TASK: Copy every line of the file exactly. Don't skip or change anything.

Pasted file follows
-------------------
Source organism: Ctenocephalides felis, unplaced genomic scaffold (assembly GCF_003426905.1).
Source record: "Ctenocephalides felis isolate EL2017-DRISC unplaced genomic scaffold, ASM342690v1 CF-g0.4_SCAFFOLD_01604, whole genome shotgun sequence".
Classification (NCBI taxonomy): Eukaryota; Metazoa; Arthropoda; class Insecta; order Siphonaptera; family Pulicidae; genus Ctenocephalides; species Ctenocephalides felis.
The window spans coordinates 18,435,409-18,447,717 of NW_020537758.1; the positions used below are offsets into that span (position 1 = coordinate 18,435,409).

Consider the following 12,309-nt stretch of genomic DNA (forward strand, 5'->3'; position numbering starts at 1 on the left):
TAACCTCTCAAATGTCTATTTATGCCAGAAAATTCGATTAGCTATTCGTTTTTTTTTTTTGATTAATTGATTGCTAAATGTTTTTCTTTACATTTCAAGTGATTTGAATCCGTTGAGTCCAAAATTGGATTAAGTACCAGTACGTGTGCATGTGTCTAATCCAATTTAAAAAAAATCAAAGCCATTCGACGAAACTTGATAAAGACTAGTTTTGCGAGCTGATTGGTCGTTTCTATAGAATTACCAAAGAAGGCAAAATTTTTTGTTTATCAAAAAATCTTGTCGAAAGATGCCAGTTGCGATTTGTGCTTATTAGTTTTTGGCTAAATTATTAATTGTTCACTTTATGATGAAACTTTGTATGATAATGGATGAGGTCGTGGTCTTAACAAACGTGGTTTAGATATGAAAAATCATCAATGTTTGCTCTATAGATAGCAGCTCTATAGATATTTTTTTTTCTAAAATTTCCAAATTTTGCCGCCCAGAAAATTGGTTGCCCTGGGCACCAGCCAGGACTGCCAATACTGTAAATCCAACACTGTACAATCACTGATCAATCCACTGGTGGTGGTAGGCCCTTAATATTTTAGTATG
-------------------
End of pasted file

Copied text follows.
Source organism: Ctenocephalides felis, unplaced genomic scaffold (assembly GCF_003426905.1).
Source record: "Ctenocephalides felis isolate EL2017-DRISC unplaced genomic scaffold, ASM342690v1 CF-g0.4_SCAFFOLD_01604, whole genome shotgun sequence".
Classification (NCBI taxonomy): Eukaryota; Metazoa; Arthropoda; class Insecta; order Siphonaptera; family Pulicidae; genus Ctenocephalides; species Ctenocephalides felis.
The window spans coordinates 18,435,409-18,447,717 of NW_020537758.1; the positions used below are offsets into that span (position 1 = coordinate 18,435,409).

Consider the following 12,309-nt stretch of genomic DNA (forward strand, 5'->3'; position numbering starts at 1 on the left):
TAACCTCTCAAATGTCTATTTATGCCAGAAAATTCGATTAGCTATTCGTTTTTTTTTTTTGATTAATTGATTGCTAAATGTTTTTCTTTACATTTCAAGTGATTTGAATCCGTTGAGTCCAAAATTGGATTAAGTACCAGTACGTGTGCATGTGTCTAATCCAATTTAAAAAAAATCAAAGCCATTCGACGAAACTTGATAAAGACTAGTTTTGCGAGCTGATTGGTCGTTTCTATAGAATTACCAAAGAAGGCAAAATTTTTTGTTTATCAAAAAATCTTGTCGAAAGATGCCAGTTGCGATTTGTGCTTATTAGTTTTTGGCTAAATTATTAATTGTTCACTTTATGATGAAACTTTGTATGATAATGGATGAGGTCGTGGTCTTAACAAACGTGGTTTAGATATGAAAAATCATCAATGTTTGCTCTATAGATAGCAGCTCTATAGATATTTTTTTTTCTAAAATTTCCAAATTTTGCCGCCCAGAAAATTGGTTGCCCTGGGCACCAGCCAGGACTGCCAATACTGTAAATCCAACACTGTACAATCACTGATCAATCCACTGGTGGTGGTAGGCCCTTAATATTTTAGTATG